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These Cubans fear deportation after recent court ruling

Juan Carlos Chavez, Tampa Bay Times on

Published in News & Features

TAMPA, Fla. -- Yusmier Mesa hasn’t lost hope, but he’s afraid.

He left Cuba four years ago and reached the United States by traveling through Latin America. It was a long and dangerous journey, similar to one that José Manuel Garces made.

Mesa and Garces don’t know each other, but they share more than one thing in common. Both Cubans were released by United States immigration officials after crossing the southern border with a form known as I-220A. That’s a form that allows the holder to have a temporary driver’s license and a work permit. But it doesn’t grant even temporary permission to remain in the U.S. for urgent humanitarian reasons.

Under a recent immigration rule, the I-220A designation may now become a ticket to deportation.

Cubans have long been granted immigration benefits under the 1966 Adjustment Act, which allowed them to apply for permanent residence after staying in the U.S. for over a year. But in early September, the federal Board of Immigration Appeals ruled that Cubans granted I-220As are not eligible to apply for such benefits.

The court’s decision has raised concern among Cubans, even though the ruling can be appealed and the Department of Homeland Security has the authority to change the status of such immigrants.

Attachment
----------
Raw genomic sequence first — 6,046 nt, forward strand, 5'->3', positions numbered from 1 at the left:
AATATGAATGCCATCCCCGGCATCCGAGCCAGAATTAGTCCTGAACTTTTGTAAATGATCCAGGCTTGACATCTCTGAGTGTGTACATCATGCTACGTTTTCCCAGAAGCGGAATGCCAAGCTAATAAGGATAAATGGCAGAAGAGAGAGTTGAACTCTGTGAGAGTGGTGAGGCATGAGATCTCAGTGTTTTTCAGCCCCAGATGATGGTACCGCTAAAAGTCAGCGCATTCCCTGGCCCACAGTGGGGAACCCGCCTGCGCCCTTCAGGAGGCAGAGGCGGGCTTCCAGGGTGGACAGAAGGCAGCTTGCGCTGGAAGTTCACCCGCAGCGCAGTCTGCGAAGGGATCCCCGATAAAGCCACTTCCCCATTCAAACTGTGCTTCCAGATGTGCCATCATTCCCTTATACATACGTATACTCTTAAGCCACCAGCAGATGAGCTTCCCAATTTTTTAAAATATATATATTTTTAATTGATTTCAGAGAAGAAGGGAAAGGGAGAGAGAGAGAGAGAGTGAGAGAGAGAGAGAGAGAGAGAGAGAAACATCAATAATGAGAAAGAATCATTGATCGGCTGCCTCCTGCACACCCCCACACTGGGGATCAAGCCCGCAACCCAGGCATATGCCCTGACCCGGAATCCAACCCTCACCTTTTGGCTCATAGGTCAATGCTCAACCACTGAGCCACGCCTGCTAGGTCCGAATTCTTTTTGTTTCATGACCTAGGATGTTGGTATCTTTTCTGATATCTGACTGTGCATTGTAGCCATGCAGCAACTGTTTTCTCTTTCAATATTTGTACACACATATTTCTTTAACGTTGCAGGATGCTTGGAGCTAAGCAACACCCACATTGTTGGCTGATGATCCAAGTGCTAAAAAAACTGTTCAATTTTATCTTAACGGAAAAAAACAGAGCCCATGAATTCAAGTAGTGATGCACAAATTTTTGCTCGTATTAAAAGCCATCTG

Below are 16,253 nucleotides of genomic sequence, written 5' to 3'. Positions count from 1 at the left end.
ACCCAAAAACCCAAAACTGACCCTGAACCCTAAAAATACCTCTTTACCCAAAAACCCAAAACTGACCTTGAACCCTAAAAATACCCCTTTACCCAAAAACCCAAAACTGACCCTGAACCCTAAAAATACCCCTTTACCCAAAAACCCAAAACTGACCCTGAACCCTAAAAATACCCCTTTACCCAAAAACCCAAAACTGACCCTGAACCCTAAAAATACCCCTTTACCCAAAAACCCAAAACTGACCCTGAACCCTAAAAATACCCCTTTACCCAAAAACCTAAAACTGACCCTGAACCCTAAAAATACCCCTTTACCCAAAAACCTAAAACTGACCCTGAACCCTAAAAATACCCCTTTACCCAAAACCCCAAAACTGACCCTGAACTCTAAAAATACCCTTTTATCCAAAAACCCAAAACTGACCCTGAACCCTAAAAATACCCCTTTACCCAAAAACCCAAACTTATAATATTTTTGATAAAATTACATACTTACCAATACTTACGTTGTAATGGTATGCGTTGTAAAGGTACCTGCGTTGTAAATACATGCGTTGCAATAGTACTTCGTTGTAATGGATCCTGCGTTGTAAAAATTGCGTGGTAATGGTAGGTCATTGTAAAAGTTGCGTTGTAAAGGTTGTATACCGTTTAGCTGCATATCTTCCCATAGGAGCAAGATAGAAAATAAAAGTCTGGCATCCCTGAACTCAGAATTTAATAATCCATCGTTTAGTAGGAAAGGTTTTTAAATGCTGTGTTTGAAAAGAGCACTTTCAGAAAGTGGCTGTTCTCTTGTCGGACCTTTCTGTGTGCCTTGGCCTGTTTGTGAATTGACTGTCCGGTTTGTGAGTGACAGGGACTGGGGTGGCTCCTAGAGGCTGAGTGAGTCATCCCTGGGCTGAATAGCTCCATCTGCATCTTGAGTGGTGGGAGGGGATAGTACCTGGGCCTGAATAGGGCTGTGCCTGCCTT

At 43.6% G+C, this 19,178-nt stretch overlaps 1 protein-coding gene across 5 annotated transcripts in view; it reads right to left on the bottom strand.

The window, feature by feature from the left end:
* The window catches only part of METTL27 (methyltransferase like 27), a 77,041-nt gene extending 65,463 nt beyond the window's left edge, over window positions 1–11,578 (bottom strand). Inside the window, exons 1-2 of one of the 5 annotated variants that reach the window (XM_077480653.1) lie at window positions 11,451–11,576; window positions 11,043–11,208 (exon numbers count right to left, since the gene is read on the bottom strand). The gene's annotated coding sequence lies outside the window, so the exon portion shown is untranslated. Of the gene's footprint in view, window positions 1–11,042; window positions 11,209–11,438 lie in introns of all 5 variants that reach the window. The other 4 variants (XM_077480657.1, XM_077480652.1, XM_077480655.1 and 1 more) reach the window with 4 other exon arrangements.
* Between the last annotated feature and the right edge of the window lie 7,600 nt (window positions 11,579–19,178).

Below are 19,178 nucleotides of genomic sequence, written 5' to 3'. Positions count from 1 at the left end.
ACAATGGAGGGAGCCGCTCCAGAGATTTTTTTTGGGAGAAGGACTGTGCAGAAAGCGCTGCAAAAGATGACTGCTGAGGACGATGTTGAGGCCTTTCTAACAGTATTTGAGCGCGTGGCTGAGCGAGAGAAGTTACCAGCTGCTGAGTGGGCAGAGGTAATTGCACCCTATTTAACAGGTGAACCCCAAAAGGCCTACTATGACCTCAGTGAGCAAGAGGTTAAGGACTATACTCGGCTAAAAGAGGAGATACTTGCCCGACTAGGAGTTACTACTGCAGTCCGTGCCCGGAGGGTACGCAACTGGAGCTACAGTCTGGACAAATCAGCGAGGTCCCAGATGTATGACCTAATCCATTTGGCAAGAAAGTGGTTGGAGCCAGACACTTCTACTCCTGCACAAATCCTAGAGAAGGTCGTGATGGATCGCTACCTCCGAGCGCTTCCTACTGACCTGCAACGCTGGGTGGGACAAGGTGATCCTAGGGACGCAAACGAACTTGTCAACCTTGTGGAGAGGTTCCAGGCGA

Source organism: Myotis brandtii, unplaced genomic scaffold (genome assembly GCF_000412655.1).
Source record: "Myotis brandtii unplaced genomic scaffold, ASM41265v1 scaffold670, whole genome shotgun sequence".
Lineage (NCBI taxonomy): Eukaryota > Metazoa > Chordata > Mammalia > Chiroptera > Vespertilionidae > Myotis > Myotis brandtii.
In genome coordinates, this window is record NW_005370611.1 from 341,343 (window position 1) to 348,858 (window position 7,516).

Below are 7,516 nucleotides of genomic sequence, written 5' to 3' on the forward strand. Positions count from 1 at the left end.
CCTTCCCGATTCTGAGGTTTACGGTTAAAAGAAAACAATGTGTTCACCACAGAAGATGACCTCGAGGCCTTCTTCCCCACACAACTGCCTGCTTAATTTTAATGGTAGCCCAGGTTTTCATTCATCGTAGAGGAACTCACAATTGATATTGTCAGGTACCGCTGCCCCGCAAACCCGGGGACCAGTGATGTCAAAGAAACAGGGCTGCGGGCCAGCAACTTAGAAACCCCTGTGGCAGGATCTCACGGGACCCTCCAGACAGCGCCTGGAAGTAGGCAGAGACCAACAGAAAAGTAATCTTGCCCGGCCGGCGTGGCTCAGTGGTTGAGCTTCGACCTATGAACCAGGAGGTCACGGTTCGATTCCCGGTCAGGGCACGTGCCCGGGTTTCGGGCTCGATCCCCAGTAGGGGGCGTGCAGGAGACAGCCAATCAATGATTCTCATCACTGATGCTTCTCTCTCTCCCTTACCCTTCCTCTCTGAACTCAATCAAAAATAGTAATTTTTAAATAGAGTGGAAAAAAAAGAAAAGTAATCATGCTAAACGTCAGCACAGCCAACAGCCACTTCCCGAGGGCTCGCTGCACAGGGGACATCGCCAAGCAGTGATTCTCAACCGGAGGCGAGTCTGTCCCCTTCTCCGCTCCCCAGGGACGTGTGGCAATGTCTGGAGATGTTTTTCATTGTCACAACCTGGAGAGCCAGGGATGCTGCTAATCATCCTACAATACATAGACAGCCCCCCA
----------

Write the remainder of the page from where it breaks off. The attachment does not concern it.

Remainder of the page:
Mesa, who lives in New Tampa, feels his efforts to obtain humanitarian parole have been in vain from the moment he crossed the border on the morning of Aug. 10, 2021.

“The only thing they asked me is if I was afraid to return to my country,” said Mesa, 40. “‘Yes, of course,’ I said. What Cuban doesn’t have fear of returning to the island?”

Mesa said he has nightmares in which he sees himself being deported to Cuba. When he received the I-220A, he had no idea that it could pose a legal obstacle. Mesa sent his residency application anyway, one year and a day after arriving, but he hasn’t received a response. He got a work permit and holds a valid Florida driver’s license. A year and a half ago, he opened his own business.

“I still feel mentally imprisoned because there isn’t a single day when I wake up without thinking if I will be able to become a resident of this country,” Mesa said.


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